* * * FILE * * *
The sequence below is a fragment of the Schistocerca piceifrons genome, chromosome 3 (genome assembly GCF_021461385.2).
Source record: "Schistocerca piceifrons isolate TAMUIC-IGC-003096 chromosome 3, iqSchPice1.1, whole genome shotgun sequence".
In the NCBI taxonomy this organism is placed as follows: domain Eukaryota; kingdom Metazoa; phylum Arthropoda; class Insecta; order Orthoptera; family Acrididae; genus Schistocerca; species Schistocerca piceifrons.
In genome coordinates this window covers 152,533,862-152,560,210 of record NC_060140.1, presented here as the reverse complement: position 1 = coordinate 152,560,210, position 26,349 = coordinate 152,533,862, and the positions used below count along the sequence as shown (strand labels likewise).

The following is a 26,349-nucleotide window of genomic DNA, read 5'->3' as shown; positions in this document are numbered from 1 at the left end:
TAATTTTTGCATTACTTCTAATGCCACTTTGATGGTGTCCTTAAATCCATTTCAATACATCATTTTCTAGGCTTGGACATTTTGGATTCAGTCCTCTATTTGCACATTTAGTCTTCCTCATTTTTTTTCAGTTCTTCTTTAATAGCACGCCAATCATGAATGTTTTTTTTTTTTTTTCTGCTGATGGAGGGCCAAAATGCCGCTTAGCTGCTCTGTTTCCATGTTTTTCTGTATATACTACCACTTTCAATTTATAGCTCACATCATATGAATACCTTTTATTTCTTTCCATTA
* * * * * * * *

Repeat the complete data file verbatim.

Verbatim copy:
The sequence below is a fragment of the Schistocerca piceifrons genome, chromosome 3 (genome assembly GCF_021461385.2).
Source record: "Schistocerca piceifrons isolate TAMUIC-IGC-003096 chromosome 3, iqSchPice1.1, whole genome shotgun sequence".
In the NCBI taxonomy this organism is placed as follows: domain Eukaryota; kingdom Metazoa; phylum Arthropoda; class Insecta; order Orthoptera; family Acrididae; genus Schistocerca; species Schistocerca piceifrons.
In genome coordinates this window covers 152,533,862-152,560,210 of record NC_060140.1, presented here as the reverse complement: position 1 = coordinate 152,560,210, position 26,349 = coordinate 152,533,862, and the positions used below count along the sequence as shown (strand labels likewise).

The following is a 26,349-nucleotide window of genomic DNA, read 5'->3' as shown; positions in this document are numbered from 1 at the left end:
TAATTTTTGCATTACTTCTAATGCCACTTTGATGGTGTCCTTAAATCCATTTCAATACATCATTTTCTAGGCTTGGACATTTTGGATTCAGTCCTCTATTTGCACATTTAGTCTTCCTCATTTTTTTTCAGTTCTTCTTTAATAGCACGCCAATCATGAATGTTTTTTTTTTTTTTTCTGCTGATGGAGGGCCAAAATGCCGCTTAGCTGCTCTGTTTCCATGTTTTTCTGTATATACTACCACTTTCAATTTATAGCTCACATCATATGAATACCTTTTATTTCTTTCCATTA